By Carmen L. Gleason
American Forces Press Service
May 2, 2007 – The United States should be confident that the Defense Department is working toward better solutions to challenges like natural disasters and threats on the nation's security, the top general for planning, organizing and executing homeland defense and civil support missions said today. As U.S. Northern Command launches a 19-day preparedness exercise dubbed "Ardent Sentry/Northern Edge" with the Department of Homeland Defense, Air Force Gen. Victor E. Renuart Jr. said he's "pleasantly impressed" that all involved agencies are working toward a successful collaboration.
"The defense of the homeland is everyone's top priority," Renuart said. "We're part of a team made up of local, state and federal agencies, as well as the individual (National) Guards in each state and the Department of Defense."
The exercise, which started April 30 and runs to May 18, is the largest and most complex exercise undertaken by the Northern Command. Field training exercises will be integrated with command and control entities to simulate disasters such as hurricanes and terrorists using nuclear weapons within the continental United States, the general said.
The primary exercise events will take place in Indiana and New England, as well as Alaska and its adjacent waters. North American Aerospace Defense Command will conduct simulated and live-flying events over multiple locations in the United States and Canada.
Although each state has an internal capability to use first responders and National Guard troops, active-duty troops also are participating in the exercise to offer expanded capability.
Renuart, who took command of Northern Command on March 23, said active-duty servicemembers can offer "niche capabilities" in areas such as communications and mobility. "Our job is to ensure that state and federal agencies succeed almost without having to ask for help," he said.
Since the U.S. military is heavily involved with forces deployed overseas, Renuart said, the availability of air resources to move things around could become an issue, depending on the size of the event.
"The active-duty resources allows us the capabilities like helicopters for search-and-rescue operations or moving around small federal response teams and fixed-wing aircraft of a more local nature, like C-130s to move larger pieces of equipment," he said.
He said the exercise will help NORTHCOM not only understand individual states' capabilities but also see how each state views its availability to respond and position the niche capabilities that the active-duty military may be able to provide on short notice.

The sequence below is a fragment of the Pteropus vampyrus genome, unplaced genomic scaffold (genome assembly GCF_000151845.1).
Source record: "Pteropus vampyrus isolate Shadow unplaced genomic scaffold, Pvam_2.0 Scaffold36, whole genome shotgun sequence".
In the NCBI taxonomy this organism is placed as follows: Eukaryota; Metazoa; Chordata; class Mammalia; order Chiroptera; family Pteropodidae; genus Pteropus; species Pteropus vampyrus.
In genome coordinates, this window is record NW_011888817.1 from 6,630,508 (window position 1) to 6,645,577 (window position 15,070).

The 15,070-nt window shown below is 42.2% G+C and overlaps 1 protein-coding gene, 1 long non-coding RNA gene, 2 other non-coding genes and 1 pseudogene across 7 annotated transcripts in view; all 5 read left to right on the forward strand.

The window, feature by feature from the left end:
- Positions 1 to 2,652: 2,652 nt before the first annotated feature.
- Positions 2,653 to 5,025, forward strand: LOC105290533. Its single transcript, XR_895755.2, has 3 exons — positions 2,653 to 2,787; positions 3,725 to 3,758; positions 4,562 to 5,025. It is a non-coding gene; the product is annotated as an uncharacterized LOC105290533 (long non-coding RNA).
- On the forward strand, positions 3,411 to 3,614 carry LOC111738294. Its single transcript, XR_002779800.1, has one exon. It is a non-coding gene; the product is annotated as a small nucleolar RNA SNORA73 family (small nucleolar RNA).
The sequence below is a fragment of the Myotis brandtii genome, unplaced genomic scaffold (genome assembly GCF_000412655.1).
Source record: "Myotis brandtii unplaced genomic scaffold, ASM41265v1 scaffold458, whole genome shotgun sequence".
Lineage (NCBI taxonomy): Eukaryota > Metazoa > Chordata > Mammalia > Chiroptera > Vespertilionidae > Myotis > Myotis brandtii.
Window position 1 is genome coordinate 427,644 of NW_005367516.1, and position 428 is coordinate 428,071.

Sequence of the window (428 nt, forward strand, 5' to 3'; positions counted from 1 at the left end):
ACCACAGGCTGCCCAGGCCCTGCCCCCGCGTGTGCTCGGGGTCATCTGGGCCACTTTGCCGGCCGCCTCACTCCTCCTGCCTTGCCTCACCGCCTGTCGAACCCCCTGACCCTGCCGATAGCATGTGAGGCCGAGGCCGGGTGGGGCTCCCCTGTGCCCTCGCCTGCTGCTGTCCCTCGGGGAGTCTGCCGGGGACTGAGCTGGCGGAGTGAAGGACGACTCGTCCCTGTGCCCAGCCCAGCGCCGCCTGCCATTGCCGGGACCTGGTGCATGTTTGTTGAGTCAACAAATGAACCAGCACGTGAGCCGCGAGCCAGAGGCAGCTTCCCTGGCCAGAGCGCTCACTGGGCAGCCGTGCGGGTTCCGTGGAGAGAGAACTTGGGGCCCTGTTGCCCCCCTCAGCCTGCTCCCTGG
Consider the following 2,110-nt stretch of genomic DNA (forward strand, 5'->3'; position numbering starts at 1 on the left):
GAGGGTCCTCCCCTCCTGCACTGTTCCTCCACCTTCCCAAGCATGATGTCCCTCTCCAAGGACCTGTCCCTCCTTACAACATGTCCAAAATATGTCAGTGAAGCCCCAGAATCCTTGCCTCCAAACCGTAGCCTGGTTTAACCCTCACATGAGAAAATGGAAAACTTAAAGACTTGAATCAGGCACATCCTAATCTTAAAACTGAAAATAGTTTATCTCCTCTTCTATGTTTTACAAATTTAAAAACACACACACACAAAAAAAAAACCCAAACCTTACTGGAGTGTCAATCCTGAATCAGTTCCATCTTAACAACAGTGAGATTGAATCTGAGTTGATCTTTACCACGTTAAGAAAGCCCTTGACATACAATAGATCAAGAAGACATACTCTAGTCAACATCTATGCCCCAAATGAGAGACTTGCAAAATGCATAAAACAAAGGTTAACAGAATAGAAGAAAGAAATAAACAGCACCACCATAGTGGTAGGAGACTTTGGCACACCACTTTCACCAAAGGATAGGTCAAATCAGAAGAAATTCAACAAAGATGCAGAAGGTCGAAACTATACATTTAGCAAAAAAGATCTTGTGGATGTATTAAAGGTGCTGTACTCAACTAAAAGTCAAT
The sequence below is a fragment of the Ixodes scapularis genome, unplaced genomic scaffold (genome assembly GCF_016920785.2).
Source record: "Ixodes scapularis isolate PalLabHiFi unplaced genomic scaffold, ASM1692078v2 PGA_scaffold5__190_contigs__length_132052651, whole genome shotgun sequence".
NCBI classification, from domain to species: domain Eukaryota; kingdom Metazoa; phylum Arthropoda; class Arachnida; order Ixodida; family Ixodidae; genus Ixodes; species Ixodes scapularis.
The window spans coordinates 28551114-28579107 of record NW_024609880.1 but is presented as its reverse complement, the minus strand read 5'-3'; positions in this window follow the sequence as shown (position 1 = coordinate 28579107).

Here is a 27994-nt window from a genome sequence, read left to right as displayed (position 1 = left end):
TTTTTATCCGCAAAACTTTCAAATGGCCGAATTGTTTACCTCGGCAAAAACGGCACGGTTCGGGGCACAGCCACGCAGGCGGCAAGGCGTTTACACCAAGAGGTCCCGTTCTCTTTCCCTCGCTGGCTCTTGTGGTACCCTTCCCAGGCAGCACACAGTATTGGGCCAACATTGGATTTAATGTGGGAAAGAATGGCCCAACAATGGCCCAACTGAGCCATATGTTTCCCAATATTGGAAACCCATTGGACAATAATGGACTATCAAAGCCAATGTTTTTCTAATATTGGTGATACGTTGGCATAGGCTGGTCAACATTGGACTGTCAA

"We can look at a number of recent events and find great rationale for having these kinds of exercises," Renuart said. "And certainly Hurricane Katrina was the most significant of those; that really opened our eyes."
The general said that the United States learned from the significance and number of complications following Hurricane Katrina.
"We had not done as good of a job at planning ahead of time for an event that was not only significant for a local area, like New Orleans, but across a broad area of multiple states," he said.
Within the past two years, NORTHCOM has worked to create more opportunities to share information with the Department of Homeland Security and other state and federal agencies to improve the ability to collaborate, interact and prepare for emergencies, he said.
"(The exercise) gives us the chance to see if the plans we have in place are well thought out, if (organizations) are properly equipped, and if the troops -- whether they be first response or follow-on medical teams -- have the appropriate training," Renuart said. "And it allows us to look at a spectrum of planning, integration and collaboration with state and federal agencies to ensure that (Defense Department) resources have the proper training and equipment to be value added to this kind of scenario."
Renuart said he knows the exercise will reveal shortfalls within the system, but added that he is eager to budget, fund and train to close the seams and gaps that may exist today to improve training and real-life scenarios tomorrow.
"We have to impress upon all the participants that, in order for the nation to succeed at providing a secure homeland, all the elements of the government have to work together and do it in a way that takes advantage of the synergy of the collaborative work as opposed to individuals having to work alone," he said. "It's a mission we can't afford to fall short on."
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